I'm going to be cruising the Western Mediterranean on Costa Pacifica this coming up March (Savona, Barcelona, Palma de Mallorca, Tunis, La Valleta, Catania, Rome). I would like know any helpful hints and comments regarding excursions. I've read they are known for canceling English tours so I think I might want to tour these cities on my own. Any suggestions? Thanks!
Well for Tunis I really enjoyed the Roman Baths (a UNESCO World Heritage Site) ... but hated the Souks, it was a mazelike high pressure flea market where they hold you captive in a rug store before taking you around to the other vendors. I would imagine it would be possible to book an english speaking tour (French is much more common there) to just the Baths. I also understand there is some outstanding wine coming out of this region, which is very strange since it is a muslim country. When you come off the ship you will likely see some exotic livestock as they usually have a camel or two out there for pictures and rides.
Check the ship's excursions for Savona and see if they still have "The Palaces and Principalities of Monacco. It is a fantastic tour and I know we had at least a busload of English speakers on our tour. It is fantastic for anyone who is interested in Formula One Racing, Grace Kelly (Princess Grace), Prince Ranier, their Children, Tour the Cathedral where they were married and are now entombed, See the Palace, Visit Monte Carlo, See the Olive Groves, The Italian Alps in the distance. The hundreds of tunnels through the mountains. It is really a wonderful way to spend a day.
I hope for you, since it is the Western Med (close to the British Isles) that they will have plenty of English-speaking tours. if you can, get on a tour with English only - when they are bilingual sometimes the English gets less attention.
One advantage, however, is that many Europeans who do not speak any of the Roman languages do speak English, so they often go on English speaking tours (making them less likely to be cancelled).
Mallorca is wonderful - but make sure you just take a taxi to the Cathedral - it is only about 5 Euro. I had a very hard time getting a taxi back to the ship however, so plan on either leavong early or later, but not at rush hour (it is a surprisingly populated island).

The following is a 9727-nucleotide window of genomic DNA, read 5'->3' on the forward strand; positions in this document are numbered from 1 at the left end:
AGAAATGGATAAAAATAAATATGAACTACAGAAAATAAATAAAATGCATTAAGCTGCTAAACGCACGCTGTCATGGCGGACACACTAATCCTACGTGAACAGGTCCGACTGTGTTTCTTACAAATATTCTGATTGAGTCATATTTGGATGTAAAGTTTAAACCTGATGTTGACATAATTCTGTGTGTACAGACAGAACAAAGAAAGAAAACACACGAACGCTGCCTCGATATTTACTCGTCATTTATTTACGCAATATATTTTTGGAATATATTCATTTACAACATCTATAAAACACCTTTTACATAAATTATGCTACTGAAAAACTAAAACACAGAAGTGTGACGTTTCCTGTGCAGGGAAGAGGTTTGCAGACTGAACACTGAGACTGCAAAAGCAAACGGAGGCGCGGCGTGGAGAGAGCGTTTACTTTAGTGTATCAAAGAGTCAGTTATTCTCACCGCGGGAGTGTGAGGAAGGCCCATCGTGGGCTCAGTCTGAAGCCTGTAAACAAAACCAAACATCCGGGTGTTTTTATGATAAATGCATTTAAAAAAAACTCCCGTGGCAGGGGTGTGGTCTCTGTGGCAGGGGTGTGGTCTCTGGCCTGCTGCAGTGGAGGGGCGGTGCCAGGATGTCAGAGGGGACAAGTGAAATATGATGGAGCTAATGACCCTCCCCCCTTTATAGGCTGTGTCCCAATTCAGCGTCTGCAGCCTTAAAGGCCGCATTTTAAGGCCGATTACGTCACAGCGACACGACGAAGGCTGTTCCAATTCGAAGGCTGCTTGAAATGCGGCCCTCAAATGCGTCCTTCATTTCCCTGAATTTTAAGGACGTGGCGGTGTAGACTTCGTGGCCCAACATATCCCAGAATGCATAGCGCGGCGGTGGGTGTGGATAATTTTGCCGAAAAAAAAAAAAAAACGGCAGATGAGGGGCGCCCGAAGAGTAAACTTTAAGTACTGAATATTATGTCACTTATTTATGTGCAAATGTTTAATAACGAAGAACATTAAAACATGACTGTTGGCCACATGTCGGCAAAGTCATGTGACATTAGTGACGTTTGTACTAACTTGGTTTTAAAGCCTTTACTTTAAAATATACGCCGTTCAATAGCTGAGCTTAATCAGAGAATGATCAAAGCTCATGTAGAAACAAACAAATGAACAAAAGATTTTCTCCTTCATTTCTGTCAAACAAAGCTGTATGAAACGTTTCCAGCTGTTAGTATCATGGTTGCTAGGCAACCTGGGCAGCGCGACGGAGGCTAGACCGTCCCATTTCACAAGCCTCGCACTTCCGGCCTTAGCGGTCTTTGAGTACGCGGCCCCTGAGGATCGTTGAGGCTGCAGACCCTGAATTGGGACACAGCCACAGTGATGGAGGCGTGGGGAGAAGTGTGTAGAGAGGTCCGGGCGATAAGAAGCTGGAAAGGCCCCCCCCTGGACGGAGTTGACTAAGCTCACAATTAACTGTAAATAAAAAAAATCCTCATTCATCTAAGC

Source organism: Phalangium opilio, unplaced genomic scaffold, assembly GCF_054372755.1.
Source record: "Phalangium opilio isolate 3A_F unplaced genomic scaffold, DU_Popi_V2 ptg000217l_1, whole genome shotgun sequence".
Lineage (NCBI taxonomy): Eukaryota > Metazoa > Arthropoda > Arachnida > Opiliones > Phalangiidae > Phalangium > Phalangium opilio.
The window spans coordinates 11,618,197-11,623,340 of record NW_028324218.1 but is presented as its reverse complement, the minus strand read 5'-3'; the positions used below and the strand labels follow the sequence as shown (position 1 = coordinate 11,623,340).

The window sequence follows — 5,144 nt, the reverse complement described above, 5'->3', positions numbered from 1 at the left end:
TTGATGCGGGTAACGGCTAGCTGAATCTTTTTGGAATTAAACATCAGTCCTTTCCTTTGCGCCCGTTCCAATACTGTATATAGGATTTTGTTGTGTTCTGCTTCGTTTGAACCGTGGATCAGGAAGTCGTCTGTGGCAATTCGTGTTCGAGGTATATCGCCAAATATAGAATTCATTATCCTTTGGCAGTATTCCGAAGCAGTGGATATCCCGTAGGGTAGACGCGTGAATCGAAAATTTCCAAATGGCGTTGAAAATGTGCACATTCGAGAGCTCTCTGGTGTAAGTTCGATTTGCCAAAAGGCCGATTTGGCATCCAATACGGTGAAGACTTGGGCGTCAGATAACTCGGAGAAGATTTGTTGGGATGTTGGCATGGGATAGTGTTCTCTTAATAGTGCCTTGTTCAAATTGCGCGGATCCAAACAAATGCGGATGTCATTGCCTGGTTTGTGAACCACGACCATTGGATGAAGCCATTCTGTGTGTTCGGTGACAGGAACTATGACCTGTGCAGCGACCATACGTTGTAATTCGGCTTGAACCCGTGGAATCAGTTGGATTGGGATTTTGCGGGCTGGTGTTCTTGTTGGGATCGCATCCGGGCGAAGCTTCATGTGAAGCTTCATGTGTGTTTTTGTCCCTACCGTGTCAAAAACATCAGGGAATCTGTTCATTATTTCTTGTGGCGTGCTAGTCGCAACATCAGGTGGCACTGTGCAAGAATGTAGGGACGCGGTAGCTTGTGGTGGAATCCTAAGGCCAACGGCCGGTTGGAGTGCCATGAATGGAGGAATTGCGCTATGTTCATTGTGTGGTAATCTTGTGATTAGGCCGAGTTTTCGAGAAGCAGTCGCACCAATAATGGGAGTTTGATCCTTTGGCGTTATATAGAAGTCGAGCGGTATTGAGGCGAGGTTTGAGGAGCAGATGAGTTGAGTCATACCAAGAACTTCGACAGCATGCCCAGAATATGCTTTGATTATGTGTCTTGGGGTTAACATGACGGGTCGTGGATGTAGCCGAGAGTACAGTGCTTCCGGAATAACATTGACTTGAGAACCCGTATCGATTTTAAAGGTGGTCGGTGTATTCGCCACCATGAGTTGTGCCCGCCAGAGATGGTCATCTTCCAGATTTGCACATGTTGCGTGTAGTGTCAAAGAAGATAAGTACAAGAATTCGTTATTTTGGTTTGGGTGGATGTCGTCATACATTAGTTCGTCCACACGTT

If you must, you can walk betwen the ship and the shopping district, but it is about 1 1/2 miles.
Barcelona - it is very easy to walk to Las Ramblas from the ship (about a 20 minute walk) now that they have built a new bridge to the port area - or take a taxi. Once you reach Las Ramblas from the water, head inland and just look for interesting streets. There is MacDonalds along the way - turn right around there and you will find tons of great shopping and sight seeing.
It is also worth a short tour to see the Gaudi architecture. But don't spend all day on a tour - save some time for walking around on your own.
If you are very adventurous, the Metro (subway) can be VERY handy for helping you get around, but I did not find it that easy to navigate locally. You need a map and directions on what to do.
I am the editor, but I also speculate, ask questions and play devil's advocate. I reserve the right to change my mind.
I was going to mention also in Mallorca, there is a bus that will take you from the port to the area of the cathedral and back and you can buy the tickets onboard the ship at a reduced rate. The Cathedral there is beautiful.
Oh one other thing, we enjoy yacht watching in a lot of these ports, especially Monacco and Mallorca. There was one in particular called Lady Moura that caught our eye as it was extremely impressive and it seemed to be following us as it showed up in three of the ports we were in during our cruise. We like to take down their names and look them up when we get home. See who owns them and all the details.
We found out when we returned that Lady Maura is the 11th largest yacht in the world. She even has a helicopter on board. Here's some pictures of her we found online. Kind of a neat way of continuing the enjoyment of your cruise even when it's over.